• Geography (Hidalgo is 1 of 2 on US-Mexico Border)
    • Average number of births per year

(Bexar ~25,000, Hidalgo ~17,000, Travis ~16,000)

    • Race, ethnicity, percent low birth weight

(Hispanic: Bexar ~67%, Hidalgo 96%, Travis 50%)

sites in texas
Sites in Texas

Wave 1 – Bexar

Wave 2 – Hidalgo, Lamar (UTSW), Harris (Baylor)

Wave 3 – Travis, Dallas (UTSW)

??? – Young, Stevenson and Panhandle

study participation
Study Participation
  • Recruit from pre-conception/early pregnancy

¼ prior to conception, ¾ in first trimester (?)

  • Diverse populations: ethnicity,SES, family structure
  • Minimum of 16 in-person home and clinic-based visits (pre-conception through 21)
  • Contact by telephone, computer, mail-in questionnaires every 3 months until 5 years old; then annually
  • Environmental (air, water, soil, dust) samples from child’s environment (home, school, day care)
  • Psychosocial, demographic, neurodevelopmental, neighborhood and contextual data
  • Biological samples from mother, father, child
recruitment of study participants
Recruitment of Study Participants
  • Household Recruitment Approach
  • Supplemented with recruitment through other mechanisms
    • Prenatal care providers
    • Community campaigns
    • Births
  • Alternative approaches that meet the standards of the Study
what will the national children s study mean to children s well being
What Will the National Children’s Study Mean to Children’s Well-Being?
  • Identification of environmental factors which cause or contribute to health, development, and behavior problems
    • Asthma, injury, obesity, autism, ADHD, prematurity…
  • Understanding the biology and genetics of health, development, and behavior
  • Evidence-based information on which to base decisions about practice and policy regarding children’s physical and mental health
  • Economic benefits: cost avoidance
  • Resource for future research
participation incentives
Participation Incentives
  • For the benefit of our children
  • Monetary compensation for time, inconvenience, and expenses
  • Membership and engagement with Study
  • Information about child’s and family’s
    • Health
    • Development
    • Environment
so the national children s study will provide
So, the National Children’s Study Will Provide…
  • The answer to concerns about known exposures during childhood to potential toxicants
  • The power to determine absence of effects or benefit of exposures to various products important for our society
  • Causal factors for a number of diseases and conditions of children with suspected environmental causes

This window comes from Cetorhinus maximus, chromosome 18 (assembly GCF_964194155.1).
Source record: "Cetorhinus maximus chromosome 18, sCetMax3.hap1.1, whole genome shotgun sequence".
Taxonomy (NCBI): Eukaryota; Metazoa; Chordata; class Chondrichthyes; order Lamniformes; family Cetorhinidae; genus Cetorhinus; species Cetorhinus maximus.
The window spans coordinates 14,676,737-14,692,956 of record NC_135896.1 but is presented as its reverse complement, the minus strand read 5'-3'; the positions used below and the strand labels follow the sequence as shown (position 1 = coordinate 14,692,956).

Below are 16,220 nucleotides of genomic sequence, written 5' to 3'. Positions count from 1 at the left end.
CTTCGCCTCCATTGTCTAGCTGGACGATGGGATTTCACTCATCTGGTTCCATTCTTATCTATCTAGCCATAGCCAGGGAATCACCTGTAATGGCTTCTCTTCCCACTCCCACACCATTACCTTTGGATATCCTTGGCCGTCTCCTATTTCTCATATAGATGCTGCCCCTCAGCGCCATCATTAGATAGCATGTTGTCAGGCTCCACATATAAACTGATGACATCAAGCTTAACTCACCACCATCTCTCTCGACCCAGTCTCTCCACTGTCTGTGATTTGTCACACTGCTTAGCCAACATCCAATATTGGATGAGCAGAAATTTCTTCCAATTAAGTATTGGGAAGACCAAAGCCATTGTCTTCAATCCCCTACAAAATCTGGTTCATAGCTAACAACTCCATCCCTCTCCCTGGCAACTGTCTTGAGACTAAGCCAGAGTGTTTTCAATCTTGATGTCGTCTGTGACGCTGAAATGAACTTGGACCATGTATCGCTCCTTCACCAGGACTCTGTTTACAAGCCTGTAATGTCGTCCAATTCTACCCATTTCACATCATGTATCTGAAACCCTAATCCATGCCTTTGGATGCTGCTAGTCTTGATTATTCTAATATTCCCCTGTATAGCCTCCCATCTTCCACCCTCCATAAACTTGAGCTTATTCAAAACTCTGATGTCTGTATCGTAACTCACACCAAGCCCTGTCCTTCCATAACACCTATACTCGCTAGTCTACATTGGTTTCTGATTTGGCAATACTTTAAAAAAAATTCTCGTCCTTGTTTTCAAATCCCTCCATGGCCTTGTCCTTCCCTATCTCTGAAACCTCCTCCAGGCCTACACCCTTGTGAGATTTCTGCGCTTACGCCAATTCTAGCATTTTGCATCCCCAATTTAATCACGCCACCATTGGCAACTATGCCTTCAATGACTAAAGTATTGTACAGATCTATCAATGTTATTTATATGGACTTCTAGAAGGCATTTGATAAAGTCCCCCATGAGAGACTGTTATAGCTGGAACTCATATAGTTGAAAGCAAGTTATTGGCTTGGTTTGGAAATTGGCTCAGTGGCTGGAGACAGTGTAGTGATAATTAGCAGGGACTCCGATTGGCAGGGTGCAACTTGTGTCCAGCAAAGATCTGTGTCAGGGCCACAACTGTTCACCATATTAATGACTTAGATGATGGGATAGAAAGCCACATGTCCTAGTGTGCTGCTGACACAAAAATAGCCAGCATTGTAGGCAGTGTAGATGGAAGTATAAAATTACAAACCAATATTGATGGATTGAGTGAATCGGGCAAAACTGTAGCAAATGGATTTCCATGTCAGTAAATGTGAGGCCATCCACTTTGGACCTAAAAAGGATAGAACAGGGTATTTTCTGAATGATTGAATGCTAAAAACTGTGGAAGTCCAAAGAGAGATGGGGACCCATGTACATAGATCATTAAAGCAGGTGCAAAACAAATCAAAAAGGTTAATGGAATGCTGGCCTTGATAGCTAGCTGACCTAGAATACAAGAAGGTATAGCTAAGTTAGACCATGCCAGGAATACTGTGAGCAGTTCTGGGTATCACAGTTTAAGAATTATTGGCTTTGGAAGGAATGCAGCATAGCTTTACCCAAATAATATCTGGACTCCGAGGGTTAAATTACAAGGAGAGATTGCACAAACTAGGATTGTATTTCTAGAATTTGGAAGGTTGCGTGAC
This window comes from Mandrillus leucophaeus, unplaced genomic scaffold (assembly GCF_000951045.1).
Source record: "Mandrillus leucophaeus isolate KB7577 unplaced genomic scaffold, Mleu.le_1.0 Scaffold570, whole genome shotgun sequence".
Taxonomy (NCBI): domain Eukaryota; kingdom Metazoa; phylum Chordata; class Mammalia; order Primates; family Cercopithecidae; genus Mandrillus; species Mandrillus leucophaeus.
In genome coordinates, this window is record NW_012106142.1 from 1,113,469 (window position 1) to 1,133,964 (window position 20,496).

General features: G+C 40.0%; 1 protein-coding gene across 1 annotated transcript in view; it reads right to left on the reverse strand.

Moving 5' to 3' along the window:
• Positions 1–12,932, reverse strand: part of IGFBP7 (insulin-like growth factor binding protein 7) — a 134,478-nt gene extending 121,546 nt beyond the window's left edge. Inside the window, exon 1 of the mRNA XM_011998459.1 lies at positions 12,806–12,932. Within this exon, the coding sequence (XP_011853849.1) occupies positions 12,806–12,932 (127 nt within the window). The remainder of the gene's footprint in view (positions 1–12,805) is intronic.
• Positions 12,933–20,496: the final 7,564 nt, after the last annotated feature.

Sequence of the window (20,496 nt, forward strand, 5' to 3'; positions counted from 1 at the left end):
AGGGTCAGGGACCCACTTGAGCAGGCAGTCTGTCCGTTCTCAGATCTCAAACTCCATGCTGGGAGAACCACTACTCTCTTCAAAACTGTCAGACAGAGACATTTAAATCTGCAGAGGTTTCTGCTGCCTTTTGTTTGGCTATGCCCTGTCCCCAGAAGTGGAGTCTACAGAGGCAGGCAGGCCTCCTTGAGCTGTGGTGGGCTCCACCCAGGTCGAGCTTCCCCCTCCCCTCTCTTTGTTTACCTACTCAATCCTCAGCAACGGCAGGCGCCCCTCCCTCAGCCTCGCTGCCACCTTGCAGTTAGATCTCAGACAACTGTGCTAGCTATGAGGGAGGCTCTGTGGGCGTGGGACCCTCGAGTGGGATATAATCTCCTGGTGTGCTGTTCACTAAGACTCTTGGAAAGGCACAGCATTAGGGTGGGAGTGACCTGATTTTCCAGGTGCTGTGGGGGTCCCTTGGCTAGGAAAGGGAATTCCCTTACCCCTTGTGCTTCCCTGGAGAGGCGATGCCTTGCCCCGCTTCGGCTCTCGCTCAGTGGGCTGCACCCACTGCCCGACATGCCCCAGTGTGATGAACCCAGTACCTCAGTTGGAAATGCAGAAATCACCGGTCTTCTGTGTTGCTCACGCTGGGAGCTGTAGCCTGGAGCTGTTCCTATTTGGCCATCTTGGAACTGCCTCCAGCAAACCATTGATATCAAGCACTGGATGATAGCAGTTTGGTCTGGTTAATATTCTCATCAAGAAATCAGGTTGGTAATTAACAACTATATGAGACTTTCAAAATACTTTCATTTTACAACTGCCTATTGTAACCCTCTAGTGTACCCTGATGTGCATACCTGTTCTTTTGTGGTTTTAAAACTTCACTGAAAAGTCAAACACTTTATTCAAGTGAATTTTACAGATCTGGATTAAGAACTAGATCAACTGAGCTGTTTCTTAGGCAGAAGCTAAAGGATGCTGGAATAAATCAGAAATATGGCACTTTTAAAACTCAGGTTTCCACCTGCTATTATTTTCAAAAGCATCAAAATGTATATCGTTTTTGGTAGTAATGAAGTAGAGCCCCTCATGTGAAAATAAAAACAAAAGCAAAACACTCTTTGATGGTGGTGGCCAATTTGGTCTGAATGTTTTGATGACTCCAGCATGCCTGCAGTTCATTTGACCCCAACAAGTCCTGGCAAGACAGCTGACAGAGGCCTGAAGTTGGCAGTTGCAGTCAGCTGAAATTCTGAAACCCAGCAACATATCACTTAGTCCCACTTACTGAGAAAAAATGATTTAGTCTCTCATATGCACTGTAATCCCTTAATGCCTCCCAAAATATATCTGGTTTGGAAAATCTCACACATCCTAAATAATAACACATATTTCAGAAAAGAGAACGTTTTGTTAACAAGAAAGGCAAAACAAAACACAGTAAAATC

• How multiple causes interact to result in multiple outcomes
  • Large sample size required to apply knowledge of the human genome to understand multi-factorial genetic conditions
  • Identification of early life factors that contribute to many adult conditions
  • A national resource to answer future questions by using stored biological and environmental samples and the extensive data for decades to come
local issues and opportunities
Local Issues and Opportunities
  • Research opportunities for investigators as ancillary studies are developed
  • Research experience for students/trainees in environmental health, social services, behavioral sciences
  • Job opportunities for graduates – field workers, research assistants, etc.
co investigators
  • Obstetrics and Gynecology
    • Donald Dudley, MD
  • Pediatrics
    • Victor German, MD, PhD, Pamela Wood, MD, Nhung Tran, MD
  • Psychiatry
    • Louise O’Donnell, PhD
  • Family and Community Medicine
    • Claudia Miller, MD
  • Medicine
    • Helen Hazuda, PhD
  • Epidemiology and Biostatistics
    • Brad Pollock, PhD
fun thoughts
Fun Thoughts
  • In Bexar County:
    • The first participant will be recruited in 2010.
    • The first participant will be born in 2011
    • The last participant will be recruited in 2013.
    • The last participant will be born in 2014
    • The first participant will be 21 years old in 2032
    • The last participant will be 21 years old in 2035
  • In Travis County
    • The last participant will be 21 years old in 2037
  • Study Plan
  • Study related materials
  • Study Sites
  • Coordinator
    • (Bexar) Miranda Muzina, MPH
    • (Hidalgo) Ivette Torres
    • (Travis) Judith Livingston